Citation
Achterberg, Richard K. (1992) Numerical Simulation of Baroclinic Jovian Vortices. Dissertation (Ph.D.), California Institute of Technology. http://resolver.caltech.edu/CaltechTHESIS:09262011111706613
Abstract
This thesis consists of two papers on the dynamics of Jovian planet atmospheres. The first paper discusses the uses of a normalmode expansion in the vertical for modeling the dynamics of Jupiter's atmosphere. The second paper uses a nonlinear numerical model based on the normalmode expansion of the first paper to study the dynamics of baroclinic vortices. The abstracts for the two papers are reproduced below.
Paper 1:
We propose a nonlinear, quasigeostrophic, baroclinic model of Jovian atmospheric dynamics, in which vertical variations of velocity are represented by a truncated sum over a complete set of orthogonal functions obtained by a separation of variables of the linearized quasigeostrophic potential vorticity equation. A set of equations for the time variation of the mode amplitudes in the nonlinear case is then derived. We show that for a planet with a neutrally stable, fluid interior instead of a solid lower boundary, the barotropic mode represents motions in the interior, and is not affected by the baroclinic modes. One consequence of this is that a normal mode model with one baroclinic mode is dynamically equivalent to a one layer model with solid lower topography. We also show that for motions in Jupiter's cloudy lower troposphere, the stratosphere behaves nearly as a rigid lid, so that the normalmode model is applicable to Jupiter. We test the accuracy of the normalmode model for Jupiter using two simple problems: forced, vertically propagating Rossby waves, using two and three baroclinic modes, and baroclinic instability, using two baroclinic modes. We find that the normalmode model provides qualitatively correct results, even with only a very limited number of vertical degrees of freedom.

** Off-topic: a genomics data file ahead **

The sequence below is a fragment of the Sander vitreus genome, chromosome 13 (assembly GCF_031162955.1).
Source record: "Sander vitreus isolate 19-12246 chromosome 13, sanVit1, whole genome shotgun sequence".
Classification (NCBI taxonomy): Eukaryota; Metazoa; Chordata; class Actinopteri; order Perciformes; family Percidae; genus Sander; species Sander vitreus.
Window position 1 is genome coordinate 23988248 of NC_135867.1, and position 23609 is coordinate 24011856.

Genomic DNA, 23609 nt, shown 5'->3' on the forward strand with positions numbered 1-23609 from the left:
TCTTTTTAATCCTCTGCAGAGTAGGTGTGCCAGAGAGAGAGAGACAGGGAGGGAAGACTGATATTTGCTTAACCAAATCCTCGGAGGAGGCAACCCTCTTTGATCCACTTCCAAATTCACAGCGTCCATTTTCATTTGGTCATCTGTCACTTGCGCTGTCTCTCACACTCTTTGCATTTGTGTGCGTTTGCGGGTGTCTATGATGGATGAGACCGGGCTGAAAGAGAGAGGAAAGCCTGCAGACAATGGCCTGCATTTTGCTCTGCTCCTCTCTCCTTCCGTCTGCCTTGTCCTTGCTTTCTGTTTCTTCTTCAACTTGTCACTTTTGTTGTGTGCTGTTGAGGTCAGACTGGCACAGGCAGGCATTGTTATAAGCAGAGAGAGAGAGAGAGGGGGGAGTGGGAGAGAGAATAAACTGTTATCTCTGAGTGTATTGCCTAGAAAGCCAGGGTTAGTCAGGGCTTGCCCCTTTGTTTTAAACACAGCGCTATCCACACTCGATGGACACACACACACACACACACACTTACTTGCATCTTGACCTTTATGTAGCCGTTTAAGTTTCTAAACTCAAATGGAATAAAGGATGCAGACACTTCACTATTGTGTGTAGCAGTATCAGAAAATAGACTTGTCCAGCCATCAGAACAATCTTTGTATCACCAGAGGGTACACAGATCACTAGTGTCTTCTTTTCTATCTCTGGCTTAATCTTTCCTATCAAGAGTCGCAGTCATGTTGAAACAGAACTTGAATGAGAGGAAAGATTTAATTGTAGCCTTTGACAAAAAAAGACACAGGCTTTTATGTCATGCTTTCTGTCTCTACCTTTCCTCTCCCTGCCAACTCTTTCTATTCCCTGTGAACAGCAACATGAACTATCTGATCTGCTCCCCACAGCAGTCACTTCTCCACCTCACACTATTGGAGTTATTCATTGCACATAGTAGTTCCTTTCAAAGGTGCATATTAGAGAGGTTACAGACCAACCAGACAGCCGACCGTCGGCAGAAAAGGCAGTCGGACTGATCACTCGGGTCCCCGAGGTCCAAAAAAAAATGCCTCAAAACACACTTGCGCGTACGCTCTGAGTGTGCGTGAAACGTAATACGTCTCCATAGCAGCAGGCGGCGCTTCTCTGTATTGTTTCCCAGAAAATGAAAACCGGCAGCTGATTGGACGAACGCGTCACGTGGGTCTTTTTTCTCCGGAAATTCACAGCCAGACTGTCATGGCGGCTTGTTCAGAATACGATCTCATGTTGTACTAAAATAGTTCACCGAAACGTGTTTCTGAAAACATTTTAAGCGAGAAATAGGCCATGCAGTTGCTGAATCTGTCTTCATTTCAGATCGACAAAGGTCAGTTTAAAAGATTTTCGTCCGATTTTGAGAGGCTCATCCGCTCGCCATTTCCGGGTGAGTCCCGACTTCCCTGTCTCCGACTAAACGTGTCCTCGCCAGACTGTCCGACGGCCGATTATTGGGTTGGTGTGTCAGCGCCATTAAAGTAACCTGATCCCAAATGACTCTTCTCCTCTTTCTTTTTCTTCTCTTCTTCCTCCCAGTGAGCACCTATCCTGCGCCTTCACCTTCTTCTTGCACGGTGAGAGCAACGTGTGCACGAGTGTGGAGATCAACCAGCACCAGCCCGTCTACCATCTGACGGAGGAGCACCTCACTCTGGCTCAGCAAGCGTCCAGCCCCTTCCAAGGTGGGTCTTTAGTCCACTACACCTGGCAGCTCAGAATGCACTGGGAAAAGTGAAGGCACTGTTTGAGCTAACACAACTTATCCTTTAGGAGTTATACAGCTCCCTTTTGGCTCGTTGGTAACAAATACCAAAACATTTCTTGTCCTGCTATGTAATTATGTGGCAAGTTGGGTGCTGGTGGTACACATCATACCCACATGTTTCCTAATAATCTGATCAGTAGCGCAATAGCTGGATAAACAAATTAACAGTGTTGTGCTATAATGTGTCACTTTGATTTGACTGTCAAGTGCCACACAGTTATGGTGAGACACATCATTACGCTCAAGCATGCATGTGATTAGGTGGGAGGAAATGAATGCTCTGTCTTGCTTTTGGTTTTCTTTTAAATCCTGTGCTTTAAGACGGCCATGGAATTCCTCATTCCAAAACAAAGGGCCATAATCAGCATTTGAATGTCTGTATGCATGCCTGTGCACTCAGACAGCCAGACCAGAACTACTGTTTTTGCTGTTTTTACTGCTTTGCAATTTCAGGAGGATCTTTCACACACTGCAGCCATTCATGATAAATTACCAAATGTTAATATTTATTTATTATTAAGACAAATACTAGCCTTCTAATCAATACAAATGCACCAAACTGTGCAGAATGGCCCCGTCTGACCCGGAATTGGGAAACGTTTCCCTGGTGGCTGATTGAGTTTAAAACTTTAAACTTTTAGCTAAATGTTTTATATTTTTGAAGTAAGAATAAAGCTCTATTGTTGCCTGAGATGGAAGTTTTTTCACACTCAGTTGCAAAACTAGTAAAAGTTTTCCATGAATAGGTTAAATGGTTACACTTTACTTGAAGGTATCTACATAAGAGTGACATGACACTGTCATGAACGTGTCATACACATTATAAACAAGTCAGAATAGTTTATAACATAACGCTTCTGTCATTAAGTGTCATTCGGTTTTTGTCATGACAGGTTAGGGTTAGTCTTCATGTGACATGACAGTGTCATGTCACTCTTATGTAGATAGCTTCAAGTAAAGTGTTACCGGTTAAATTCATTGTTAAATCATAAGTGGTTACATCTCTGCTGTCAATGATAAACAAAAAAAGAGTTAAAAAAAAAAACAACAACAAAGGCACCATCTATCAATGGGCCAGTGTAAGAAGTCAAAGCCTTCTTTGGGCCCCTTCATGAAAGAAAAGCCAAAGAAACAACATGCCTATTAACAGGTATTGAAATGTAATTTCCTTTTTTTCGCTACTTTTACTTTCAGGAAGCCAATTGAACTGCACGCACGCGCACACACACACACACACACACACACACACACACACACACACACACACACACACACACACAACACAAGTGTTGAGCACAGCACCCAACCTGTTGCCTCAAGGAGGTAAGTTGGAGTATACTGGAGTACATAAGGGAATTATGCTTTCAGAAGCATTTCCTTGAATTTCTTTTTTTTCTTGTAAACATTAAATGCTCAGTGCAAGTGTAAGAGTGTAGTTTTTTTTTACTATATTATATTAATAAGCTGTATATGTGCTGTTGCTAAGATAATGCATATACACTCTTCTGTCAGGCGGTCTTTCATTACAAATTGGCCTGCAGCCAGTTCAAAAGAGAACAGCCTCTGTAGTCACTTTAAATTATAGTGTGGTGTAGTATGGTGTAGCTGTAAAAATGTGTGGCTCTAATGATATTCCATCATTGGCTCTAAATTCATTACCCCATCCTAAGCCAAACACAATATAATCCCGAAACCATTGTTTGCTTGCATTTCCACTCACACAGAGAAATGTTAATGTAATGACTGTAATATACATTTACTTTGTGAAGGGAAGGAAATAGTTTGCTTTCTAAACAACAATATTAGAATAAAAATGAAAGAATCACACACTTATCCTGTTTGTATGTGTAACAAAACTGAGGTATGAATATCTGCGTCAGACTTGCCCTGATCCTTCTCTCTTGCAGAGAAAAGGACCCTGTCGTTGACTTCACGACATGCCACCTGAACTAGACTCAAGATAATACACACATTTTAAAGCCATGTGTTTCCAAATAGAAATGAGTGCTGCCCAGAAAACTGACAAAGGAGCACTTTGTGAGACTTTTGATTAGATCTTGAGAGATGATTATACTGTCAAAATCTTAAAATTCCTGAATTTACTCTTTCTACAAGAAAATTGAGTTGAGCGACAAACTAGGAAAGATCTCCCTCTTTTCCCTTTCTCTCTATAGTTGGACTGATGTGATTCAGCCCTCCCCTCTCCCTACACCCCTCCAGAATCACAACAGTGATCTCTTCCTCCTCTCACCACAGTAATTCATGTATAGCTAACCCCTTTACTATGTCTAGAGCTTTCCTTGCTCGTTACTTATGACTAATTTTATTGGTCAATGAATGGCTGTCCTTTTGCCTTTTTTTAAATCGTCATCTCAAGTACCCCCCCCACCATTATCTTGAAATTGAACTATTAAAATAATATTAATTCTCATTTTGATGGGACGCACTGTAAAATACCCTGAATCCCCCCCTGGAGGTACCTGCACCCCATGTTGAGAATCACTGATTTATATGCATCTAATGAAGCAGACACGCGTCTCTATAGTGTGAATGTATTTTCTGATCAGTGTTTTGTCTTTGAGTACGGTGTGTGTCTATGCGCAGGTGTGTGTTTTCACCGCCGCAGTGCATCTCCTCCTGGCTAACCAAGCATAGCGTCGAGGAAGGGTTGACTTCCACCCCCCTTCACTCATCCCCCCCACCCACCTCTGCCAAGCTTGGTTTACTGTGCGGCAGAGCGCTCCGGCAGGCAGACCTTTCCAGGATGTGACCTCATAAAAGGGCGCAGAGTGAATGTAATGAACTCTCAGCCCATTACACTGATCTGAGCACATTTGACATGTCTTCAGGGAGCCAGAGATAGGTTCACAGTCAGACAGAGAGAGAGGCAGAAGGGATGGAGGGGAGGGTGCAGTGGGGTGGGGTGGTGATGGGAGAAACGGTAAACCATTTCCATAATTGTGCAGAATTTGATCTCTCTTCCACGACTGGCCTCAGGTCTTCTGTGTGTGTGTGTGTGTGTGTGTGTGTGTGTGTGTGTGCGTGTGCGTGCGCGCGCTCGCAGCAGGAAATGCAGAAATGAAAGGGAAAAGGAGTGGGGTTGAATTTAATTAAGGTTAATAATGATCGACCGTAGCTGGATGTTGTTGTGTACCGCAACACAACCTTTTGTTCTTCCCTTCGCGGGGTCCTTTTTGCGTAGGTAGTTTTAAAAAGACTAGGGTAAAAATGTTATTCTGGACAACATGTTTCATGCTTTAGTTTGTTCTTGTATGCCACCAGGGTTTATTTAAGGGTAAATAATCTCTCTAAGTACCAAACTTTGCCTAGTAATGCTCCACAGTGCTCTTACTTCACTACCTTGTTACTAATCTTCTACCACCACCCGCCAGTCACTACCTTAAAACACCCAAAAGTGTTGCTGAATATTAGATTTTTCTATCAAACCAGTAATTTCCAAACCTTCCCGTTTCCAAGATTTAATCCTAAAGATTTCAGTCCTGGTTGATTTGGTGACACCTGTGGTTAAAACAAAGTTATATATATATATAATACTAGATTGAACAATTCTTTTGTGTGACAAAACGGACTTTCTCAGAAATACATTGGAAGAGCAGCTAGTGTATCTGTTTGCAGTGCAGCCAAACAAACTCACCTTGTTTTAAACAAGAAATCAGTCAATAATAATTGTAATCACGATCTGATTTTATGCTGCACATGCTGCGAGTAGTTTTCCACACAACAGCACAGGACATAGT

Paper 2:
We examine the evolution of baroclinic vortices in a time dependent, nonlinear numerical model of a Jovian atmosphere. The model uses a normalmode expansion in the vertical, using the barotropic and first two baroclinic modes (Achterberg and Ingersoll 1989). Our results for the stability of baroclinic vortices on an ƒplane in the absence of a mean zonal flow are consistent with previous results in the literature, although the presence of the deep fluid interior on the Jovian planets appears to shift the stability boundaries to smaller length scales. The presence of a mean zonal shear flow acts to stabilize vortices against instability, significantly modifies the finite amplitude form of baroclinic instabilities, and combined with internal barotropic instability (Gent and McWilliams 1986) produces periodic oscillations in the latitude and longitude of the vortex as observed at the level of the cloud tops. This instability may explain some, but not all, observations of longitudinal oscillations of vortices on the outer planets. Oscillations in aspect ratio and orientation of stable elliptical vortices in a zonal shear flow are observed in this baroclinic model, as in simpler twodimensional models (Kida 1981). The meridional propagation and decay of vortices on a βplane is inhibited by the presence of a mean zonal flow. The direction of propagation of a vortex relative to the mean zonal flow depends upon the sign of the meridional potential vorticity gradient; combined with observations of vortex drift rates, this may provide a constraint on model assumption for the flow in the deep interior of Jupiter.
Item Type:  Thesis (Dissertation (Ph.D.)) 

Subject Keywords:  Geology 
Degree Grantor:  California Institute of Technology 
Division:  Geological and Planetary Sciences 
Major Option:  Geology 
Thesis Availability:  Restricted to Caltech community only 
Research Advisor(s): 

Thesis Committee: 

Defense Date:  3 October 1991 
Record Number:  CaltechTHESIS:09262011111706613 
Persistent URL:  http://resolver.caltech.edu/CaltechTHESIS:09262011111706613 
Default Usage Policy:  No commercial reproduction, distribution, display or performance rights in this work are provided. 
ID Code:  6688 
Collection:  CaltechTHESIS 
Deposited By:  John Wade 
Deposited On:  26 Sep 2011 18:42 
Last Modified:  26 Dec 2012 04:38 
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